Ho Lee Fuk Deez Nuts – When Can News Be Trusted?

laughing newscaster

In the last few days, this television news broadcast caused a lot of laughter among people who, naturally, thought the reporter was the victim of a prank:

But, apparently, Deez Nuts is a legitimate third-party candidate for the White House in 2016. Sure, he’s a high school kid, but he filled out the paperwork for the FEC and that’s how a person gets through the gate. So, for now, he’s legit.

This reminded us of another news report, one that an anchor delivered in a completely deadpan way:

That one was not real. It is a very funny prank on a broadcaster, but it’s pretty easy to see through it once you get the joke. It’s easy to speculate that a lot of people, who simply think Asians have weird names, didn’t see any joke there whatsoever. That notion makes it a bit funnier, but it might not be a true assumption.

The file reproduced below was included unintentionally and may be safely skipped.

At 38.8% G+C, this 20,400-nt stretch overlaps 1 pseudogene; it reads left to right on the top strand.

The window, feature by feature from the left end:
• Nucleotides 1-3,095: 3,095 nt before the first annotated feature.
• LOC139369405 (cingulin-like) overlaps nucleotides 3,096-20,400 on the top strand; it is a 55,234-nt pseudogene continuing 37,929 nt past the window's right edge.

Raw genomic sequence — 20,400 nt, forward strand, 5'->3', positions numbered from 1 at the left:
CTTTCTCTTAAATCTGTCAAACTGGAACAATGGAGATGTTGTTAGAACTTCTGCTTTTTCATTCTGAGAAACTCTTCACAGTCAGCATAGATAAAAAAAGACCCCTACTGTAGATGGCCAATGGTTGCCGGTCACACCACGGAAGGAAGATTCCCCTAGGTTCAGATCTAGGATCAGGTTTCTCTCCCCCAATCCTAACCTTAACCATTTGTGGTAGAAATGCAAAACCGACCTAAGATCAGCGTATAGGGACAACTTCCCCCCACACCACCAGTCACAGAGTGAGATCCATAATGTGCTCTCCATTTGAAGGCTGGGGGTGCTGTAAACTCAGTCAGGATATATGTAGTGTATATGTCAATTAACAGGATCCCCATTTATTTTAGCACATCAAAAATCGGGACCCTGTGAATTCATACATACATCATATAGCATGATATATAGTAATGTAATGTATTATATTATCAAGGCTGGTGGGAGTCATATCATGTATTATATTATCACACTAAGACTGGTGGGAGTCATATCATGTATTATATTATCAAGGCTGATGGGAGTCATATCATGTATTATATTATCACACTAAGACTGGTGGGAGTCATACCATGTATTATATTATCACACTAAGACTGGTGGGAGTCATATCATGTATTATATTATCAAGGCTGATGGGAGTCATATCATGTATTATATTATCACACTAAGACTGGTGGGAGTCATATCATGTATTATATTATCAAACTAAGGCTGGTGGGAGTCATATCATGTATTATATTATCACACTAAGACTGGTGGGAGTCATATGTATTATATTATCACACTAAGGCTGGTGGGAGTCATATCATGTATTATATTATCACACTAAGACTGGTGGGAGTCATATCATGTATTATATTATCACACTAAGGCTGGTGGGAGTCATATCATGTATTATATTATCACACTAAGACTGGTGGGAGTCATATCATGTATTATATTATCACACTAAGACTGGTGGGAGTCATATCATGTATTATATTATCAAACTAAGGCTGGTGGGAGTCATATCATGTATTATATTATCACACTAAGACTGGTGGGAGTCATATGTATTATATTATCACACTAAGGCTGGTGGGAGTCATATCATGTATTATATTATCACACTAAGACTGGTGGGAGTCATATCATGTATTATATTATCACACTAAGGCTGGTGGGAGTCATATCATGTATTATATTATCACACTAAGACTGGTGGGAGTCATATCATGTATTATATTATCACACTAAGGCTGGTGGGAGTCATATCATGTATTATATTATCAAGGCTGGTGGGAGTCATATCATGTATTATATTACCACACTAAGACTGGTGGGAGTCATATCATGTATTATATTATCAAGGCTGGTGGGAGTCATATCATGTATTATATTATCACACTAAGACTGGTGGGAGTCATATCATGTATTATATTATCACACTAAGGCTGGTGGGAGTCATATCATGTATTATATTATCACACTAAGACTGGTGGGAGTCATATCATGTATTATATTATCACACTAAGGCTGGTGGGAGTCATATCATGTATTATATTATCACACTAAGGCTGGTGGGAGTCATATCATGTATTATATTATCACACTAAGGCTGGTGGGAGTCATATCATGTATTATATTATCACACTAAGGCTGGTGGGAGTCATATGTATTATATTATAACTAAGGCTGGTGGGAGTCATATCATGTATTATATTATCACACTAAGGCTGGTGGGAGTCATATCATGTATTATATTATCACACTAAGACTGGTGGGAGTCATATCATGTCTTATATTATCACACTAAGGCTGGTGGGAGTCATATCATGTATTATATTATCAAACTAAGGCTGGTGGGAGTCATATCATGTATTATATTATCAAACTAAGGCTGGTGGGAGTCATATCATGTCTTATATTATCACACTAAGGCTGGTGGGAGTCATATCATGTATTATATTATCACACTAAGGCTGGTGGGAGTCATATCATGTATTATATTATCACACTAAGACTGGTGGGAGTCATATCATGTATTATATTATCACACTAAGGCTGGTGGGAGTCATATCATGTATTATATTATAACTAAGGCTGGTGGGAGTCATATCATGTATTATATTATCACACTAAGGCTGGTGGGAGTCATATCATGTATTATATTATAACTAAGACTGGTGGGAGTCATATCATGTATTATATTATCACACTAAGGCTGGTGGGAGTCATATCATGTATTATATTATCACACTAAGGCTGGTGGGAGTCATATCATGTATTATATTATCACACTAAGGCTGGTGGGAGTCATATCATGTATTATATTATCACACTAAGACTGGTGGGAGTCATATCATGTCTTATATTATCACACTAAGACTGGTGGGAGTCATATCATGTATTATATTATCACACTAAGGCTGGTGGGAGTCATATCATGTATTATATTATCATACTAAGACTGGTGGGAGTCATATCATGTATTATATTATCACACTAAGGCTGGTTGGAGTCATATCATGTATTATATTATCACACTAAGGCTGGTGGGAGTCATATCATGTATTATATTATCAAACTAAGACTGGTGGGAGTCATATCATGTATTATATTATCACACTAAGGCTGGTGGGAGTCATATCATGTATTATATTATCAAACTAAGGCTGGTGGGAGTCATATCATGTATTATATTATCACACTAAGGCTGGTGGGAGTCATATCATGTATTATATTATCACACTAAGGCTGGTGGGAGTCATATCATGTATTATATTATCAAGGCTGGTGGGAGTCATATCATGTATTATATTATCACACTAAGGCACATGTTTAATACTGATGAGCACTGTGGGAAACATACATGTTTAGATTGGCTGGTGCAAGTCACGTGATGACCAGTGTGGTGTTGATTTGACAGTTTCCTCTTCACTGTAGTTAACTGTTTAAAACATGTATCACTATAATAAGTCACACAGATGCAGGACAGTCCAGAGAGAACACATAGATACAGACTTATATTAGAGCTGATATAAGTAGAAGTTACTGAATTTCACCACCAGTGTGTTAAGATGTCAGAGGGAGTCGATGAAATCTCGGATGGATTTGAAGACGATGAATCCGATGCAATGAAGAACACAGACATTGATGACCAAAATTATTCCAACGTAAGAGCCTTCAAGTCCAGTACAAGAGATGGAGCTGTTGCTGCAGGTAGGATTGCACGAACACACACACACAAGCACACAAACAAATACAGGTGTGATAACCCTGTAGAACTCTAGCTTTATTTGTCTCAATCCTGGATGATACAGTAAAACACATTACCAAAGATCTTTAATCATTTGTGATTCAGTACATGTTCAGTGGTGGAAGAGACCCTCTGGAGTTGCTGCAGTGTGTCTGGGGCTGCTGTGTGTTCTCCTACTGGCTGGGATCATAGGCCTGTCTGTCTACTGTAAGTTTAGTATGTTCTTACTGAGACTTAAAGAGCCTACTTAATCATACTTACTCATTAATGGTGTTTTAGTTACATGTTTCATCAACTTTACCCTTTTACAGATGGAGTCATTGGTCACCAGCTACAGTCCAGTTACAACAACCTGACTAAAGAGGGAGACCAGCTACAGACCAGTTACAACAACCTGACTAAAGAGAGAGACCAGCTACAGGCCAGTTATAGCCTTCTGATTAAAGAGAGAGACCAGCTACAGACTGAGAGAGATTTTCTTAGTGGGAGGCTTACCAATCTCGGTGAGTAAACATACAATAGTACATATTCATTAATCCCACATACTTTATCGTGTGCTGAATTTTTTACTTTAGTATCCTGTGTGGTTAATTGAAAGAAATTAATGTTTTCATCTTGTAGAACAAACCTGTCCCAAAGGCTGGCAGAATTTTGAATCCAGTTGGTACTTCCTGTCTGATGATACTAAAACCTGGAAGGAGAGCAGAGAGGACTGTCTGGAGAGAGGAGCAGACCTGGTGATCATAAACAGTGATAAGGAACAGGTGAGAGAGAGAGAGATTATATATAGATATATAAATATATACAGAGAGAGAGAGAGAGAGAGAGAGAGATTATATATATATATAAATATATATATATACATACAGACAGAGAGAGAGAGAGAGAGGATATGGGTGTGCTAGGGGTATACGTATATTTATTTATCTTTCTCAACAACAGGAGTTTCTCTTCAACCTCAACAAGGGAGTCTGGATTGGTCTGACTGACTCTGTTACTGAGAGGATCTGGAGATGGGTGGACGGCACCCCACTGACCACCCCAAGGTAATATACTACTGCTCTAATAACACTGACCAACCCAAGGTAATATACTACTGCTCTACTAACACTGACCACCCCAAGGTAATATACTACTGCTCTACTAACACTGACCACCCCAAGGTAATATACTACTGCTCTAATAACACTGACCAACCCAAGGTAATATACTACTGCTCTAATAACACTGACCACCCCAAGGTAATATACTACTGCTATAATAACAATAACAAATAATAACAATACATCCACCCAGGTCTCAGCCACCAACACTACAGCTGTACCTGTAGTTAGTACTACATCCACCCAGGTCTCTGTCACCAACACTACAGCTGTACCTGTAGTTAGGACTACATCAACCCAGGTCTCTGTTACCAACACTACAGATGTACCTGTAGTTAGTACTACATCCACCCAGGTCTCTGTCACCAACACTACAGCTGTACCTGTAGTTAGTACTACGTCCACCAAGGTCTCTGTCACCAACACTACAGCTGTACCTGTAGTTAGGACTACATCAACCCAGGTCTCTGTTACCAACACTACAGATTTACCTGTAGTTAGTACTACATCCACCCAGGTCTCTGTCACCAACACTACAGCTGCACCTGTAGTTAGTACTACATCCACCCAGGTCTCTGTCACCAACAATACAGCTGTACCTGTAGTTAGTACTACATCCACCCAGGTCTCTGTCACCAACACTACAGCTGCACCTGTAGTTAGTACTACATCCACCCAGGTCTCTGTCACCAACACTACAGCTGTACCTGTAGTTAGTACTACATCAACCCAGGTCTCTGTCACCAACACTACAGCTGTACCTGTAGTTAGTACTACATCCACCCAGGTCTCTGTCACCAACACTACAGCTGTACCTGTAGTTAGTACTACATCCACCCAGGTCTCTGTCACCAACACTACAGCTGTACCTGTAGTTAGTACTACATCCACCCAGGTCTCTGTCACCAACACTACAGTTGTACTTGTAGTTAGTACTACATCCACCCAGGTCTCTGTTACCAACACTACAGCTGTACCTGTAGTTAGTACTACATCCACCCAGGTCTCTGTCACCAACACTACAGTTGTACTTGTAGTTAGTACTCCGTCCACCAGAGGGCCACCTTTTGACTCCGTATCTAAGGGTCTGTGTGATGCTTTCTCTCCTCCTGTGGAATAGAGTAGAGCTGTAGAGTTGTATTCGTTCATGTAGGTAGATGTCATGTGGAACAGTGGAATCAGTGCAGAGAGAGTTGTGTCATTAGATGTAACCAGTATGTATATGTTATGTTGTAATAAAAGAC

But both news broadcasts above — one true, one not true — are presented as fact, a word that many people use synonymously with truth. And fact-checking in today’s news-gathering world, trust us on this (or don’t), often means that something appeared on Wikipedia. But the only real criteria Wikipedia has to back up facts is the presence of something else on the Internet that states it as a fact. We know a high-profile author whose name is misspelled on his Wikipedia page and after two years being unable to get it corrected, the misspelling spilled into other news sites. Now, those news sites that carried over Wikipedia’s mistake are what justify the misspelling on Wikipedia. So the guy’s name has, basically, changed.

And does it really matter in the end? History — particularly autobiography, where a lot of history comes from — is often described by scholars as nothing more than distorted facts that are filtered through frail human memory to give meaning to the past. So maybe there is no “truth.”

Marcus Aurelius said a long time ago, “Everything we hear is an opinion, not a fact. Everything we see is a perspective, not the truth.”

Then again, who knows if he said that? We found it on Wikipedia.

Editor’s Note: There are no hyperlinks to outside sources attesting to the facts represented here. Not by accident.



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